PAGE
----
Written by Scott Little (Producer)
How do you make a film that is the first of its kind without the proper finances to pull it off?
The same “Heart” that keeps you up at night telling you that you were put on this planet to do something greater, to share a vision, to share a story, and to share an experience that will touch the lives of those who see it. The same “Heart” that reminds you that the success of the film is not as important as the chance taken on making it. And knowing that you did everything possible to finish it including having your cell phone service cancelled, selling your car and becoming homeless. The same “Heart” that told you for three months straight, to just hold on. All while battling depression that stemmed from questions like “What did I do with my life?” and “Why did I follow my “Heart?””
I first came up with the idea of creating FilmEDM Experiences, silent narrative feature films accompanied by Electric Dance Music mixes, back in 2004.
Every day, for ten years, my “Heart” longed to create my first FilmEDM Experience. Finally in 2014, I commissioned a friend of mine, Benjamin Mattingly, to create the story and write the script for the first FilmEDM Experience.
The story was simple; two friends embark on a journey from Portland to Las Vegas in search of love on their way to a music festival. With the script finished, our line producer came back with a budget needed of $1.4 Million in order to complete the film. I knew that I couldn’t raise that amount on my own, so I asked the line producer to strip out as much as we could. Everyone that would come on board to help us bring ELECTRIC HEART to life was going to have to wear numerous hats, and the ride wasn’t going to be as comfortable as most films with higher budgets were. With all of the cuts made, the budget was now at $300K, which seemed more reasonable to attain, especially with the success many films were having from crowdfunding.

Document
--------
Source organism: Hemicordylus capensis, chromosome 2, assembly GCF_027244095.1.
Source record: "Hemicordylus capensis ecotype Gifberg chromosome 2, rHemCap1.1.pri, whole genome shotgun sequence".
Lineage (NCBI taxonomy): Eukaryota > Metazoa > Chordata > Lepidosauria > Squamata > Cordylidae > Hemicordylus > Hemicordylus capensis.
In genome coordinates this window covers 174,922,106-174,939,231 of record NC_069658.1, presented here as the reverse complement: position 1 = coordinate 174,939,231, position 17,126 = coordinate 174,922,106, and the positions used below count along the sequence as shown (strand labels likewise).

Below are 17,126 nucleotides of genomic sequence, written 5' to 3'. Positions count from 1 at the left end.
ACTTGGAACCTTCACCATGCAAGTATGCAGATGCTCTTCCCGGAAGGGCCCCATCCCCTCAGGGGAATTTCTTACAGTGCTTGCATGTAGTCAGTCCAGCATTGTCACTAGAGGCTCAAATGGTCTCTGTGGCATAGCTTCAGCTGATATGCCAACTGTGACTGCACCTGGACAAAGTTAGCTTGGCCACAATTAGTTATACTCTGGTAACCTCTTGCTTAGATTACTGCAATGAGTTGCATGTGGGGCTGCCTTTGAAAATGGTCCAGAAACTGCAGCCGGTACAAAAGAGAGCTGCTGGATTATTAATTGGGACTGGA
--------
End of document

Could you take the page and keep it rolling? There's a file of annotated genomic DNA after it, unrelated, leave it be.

Thus, a crowdfunding campaign was created to raise the funds needed for ELECTRIC HEART through Indiegogo, but the campaign came up short…$286K short. How would we ever make a film with one percent of the original budget?
Most people who lack the “Heart” that it takes to create an independent film would have stopped there, but I had a “Heart” telling me that anything was possible. So, we set out to film the first scenes of ELECTRIC HEART, driving fifteen hours from Los Angeles to Portland. With only $14K, I didn’t know how we’d ever finish the film, let alone how I would get the cast and crew home from Portland. Portland would be the first of three major cities that the script called for; Los Angeles and Las Vegas would follow.
Portland was supposed to be a bonding experience for the cast and crew. We thought that it would be the easiest city to film. In reality, it was the hardest and most stressful city to film and the production of ELECTRIC HEART almost fell apart in Portland. Both cast and crew were uncomfortable with the schedule and limited resources available, and a struggle for power took place over the direction of the film. I did my best to keep everyone happy and follow my “Heart,” but there was just too much stress for the filming of Portland to be smooth.
On top of the strain of scheduling and finances, one of lead actors, Amick Viccellio, who had never driven a stick shift vehicle before in his life, was asked to drive seventy-three miles from Tillamook to Portland, Oregon in a stick shift 1994 Geo Metro that had been purchased for the film. Fifteen minutes into the drive, we heard a loud thump. We had lost our exhaust pipe along the way. In the midst of all this, my girlfriend of a year and a half and I had a falling out during the filming of Portland, making the cast and crew feel uncomfortable on set.
In reality, Portland did end up being a bonding experience, because it brought the cast, crew, and myself closer together. It made us stronger for the bigger cities that came ahead.
More money would come in, in order for us to keep filming ELECTRIC HEART, but it would barely get us through Los Angeles. With my “Heart” telling me that I should keep going, we set off to shoot the driving sequences of our buddy-road-trip film in the Los Angeles National Forrest. It was the perfect look for the scene where law enforcement officers pull over our two main characters. The only problem with shooting this scene was that we didn’t have enough money for the proper film permits to shoot it legally; which meant our cast and crew were driving around in an illegal undercover law enforcement vehicle, dressed in fake law enforcement uniforms.